Storage drives, as shown in Figure 1, read or write information to magnetic, optical, or semiconductor storage media. The drive can be used to store data permanently or to retrieve information from a media disk. Storage drives can be installed inside the computer case, such as a hard drive. For portability, some storage drives can connect to the computer using a USB port, a FireWire port, eSATA, or a SCSI port. These portable storage drives are sometimes referred to as removable drives and can be used on multiple computers. Here are some common types of storage drives:

Floppy Drive

A floppy drive, or floppy disk drive, is a storage device that uses removable 3.5-inch floppy disks. These magnetic floppy disks can store 720 KB or 1.44 MB of data. In a computer, the floppy drive is usually configured as the A: drive. The floppy drive can be used to boot the computer if it contains a bootable floppy disk. A 5.25-inch floppy drive is older technology and is seldom used.

Hard Drive

A hard drive, or hard disk drive, is a magnetic device used to store data. In a Windows computer, the hard drive is usually configured as the C: drive and contains the operating system and applications. The storage capacity of a hard drive ranges from gigabytes (GB) to terabytes (TB). The speed of a hard drive is measured in revolutions per minute (RPM). This is how fast the spindle turns the platters that hold data. The faster the spindle speed, the faster a hard drive can retrieve data from the platters. Common hard drive spindle speeds include 5400, 7200, 10,000, and up to 15,000 RPM in high-end server hard drives. Multiple hard drives can be added to increase storage capacity.

Traditional hard drives use magnetic-based storage. Magnetic hard drives have drive motors that are designed to spin the magnetic platters and move the drive heads. In contrast, the newer solid state drives (SSDs) do not have moving parts and use semiconductors to store data. Because an SSD has no drive motors and moving parts, it uses much less energy than a magnetic hard drive. Nonvolatile flash memory chips manage all storage on an SSD, which results in faster access to data, higher reliability, and reduced power usage. SSDs have the same form factor as magnetic hard drives and use ATA or SATA interfaces. You can replace a magnetic drive with an SSD.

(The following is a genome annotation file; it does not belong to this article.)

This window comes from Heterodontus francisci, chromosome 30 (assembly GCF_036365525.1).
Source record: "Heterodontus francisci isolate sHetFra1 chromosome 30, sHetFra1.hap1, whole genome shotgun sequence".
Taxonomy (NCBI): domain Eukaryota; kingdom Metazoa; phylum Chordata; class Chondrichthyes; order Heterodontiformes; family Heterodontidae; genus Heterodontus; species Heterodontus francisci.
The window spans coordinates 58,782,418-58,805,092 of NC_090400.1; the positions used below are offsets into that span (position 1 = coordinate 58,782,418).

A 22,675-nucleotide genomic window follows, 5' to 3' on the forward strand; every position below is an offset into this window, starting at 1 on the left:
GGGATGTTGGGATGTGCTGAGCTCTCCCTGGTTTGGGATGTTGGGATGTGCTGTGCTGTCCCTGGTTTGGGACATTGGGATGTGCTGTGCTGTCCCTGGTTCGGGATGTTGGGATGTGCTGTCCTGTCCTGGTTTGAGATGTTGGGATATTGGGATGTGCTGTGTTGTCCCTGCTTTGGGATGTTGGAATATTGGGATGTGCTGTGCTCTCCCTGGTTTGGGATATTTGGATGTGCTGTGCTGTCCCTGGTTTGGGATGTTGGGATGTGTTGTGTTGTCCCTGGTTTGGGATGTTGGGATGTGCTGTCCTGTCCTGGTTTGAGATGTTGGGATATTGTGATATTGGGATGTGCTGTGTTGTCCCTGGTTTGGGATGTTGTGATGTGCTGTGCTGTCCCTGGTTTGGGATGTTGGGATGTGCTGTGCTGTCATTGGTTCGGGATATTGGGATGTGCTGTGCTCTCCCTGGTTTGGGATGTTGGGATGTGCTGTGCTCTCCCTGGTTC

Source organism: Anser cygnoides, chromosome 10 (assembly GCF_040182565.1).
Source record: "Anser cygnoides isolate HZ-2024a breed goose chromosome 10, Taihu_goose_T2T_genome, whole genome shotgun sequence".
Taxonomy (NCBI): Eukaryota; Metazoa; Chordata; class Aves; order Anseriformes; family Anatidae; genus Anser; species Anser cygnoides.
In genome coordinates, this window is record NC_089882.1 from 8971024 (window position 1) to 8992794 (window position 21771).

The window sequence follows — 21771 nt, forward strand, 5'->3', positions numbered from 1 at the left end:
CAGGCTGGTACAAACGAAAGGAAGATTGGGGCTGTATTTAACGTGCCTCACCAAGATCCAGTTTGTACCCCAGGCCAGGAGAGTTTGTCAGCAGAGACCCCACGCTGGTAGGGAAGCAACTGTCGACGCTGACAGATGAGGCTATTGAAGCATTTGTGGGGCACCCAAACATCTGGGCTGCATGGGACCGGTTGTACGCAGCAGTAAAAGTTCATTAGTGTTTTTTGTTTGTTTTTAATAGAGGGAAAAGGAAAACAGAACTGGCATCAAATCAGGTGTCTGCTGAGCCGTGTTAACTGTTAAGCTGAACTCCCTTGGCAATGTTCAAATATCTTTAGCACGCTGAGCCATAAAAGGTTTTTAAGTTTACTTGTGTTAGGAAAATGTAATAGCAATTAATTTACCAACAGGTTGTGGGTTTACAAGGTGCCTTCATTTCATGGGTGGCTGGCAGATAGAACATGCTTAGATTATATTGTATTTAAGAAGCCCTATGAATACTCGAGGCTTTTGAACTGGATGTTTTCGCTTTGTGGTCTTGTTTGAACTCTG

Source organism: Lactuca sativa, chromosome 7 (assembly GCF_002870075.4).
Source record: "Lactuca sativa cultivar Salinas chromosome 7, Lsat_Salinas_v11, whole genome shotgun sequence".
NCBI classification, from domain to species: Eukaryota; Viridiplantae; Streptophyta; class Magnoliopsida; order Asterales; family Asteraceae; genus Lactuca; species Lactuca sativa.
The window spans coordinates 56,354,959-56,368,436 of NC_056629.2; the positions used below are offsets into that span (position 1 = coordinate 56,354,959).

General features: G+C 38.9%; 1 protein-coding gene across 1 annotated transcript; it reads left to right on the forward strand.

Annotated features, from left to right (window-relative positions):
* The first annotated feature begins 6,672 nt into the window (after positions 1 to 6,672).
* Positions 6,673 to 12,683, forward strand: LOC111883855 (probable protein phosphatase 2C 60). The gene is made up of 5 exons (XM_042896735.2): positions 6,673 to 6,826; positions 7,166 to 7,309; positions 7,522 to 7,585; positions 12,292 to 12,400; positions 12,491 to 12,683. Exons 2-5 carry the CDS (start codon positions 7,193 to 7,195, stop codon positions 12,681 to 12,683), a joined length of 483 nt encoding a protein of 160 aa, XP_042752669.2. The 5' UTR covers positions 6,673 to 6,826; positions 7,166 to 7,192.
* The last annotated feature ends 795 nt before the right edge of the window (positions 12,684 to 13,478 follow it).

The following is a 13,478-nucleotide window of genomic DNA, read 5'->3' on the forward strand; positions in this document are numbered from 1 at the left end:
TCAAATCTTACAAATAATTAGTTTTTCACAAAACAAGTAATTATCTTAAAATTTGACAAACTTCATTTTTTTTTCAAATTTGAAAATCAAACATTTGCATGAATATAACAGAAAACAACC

Tape Drive

Magnetic tapes are most often used for backups or archiving data. The tape uses a magnetic read/write head. Although data retrieval using a tape drive can be fast, locating specific data is slow because the tape must be wound on a reel until the data is found. Common tape capacities vary between a few gigabytes to many terabytes.

Optical Drive

An optical drive uses lasers to read data on the optical media. There are three types of optical drives:

CD, DVD, and BD media can be pre-recorded (read only), recordable (write once), or re-recordable (read and write multiple times). CDs have a data storage capacity of approximately 700 MB. DVDs have a data storage capacity of approximately 4.7 GB on a single-layer disc, and approximately 8.5 GB on a dual-layer disc. BDs have a storage capacity of 25 GB on a single-layer disc, and 50 GB on a dual-layer disc.

There are several types of optical media:

External Flash Drive

An external flash drive, also known as a thumb drive, is a removable storage device that connects to a USB port. An external flash drive uses the same type of nonvolatile memory chips as SSDs and does not require power to maintain the data. These drives can be accessed by the operating system in the same way that other types of drives are accessed.

Types of Drive Interfaces

Hard drives and optical drives are manufactured with different interfaces that are used to connect the drive to the computer. To install a storage drive in a computer, the connection interface on the drive must be the same as the controller on the motherboard. Here are some common drive interfaces:

RAID provides a way to store data across multiple hard disks for redundancy. To the operating system, RAID appears as one logical disk. Figure 2 shows a comparison of the different RAID levels. The following terms describe how RAID stores data on the various disks: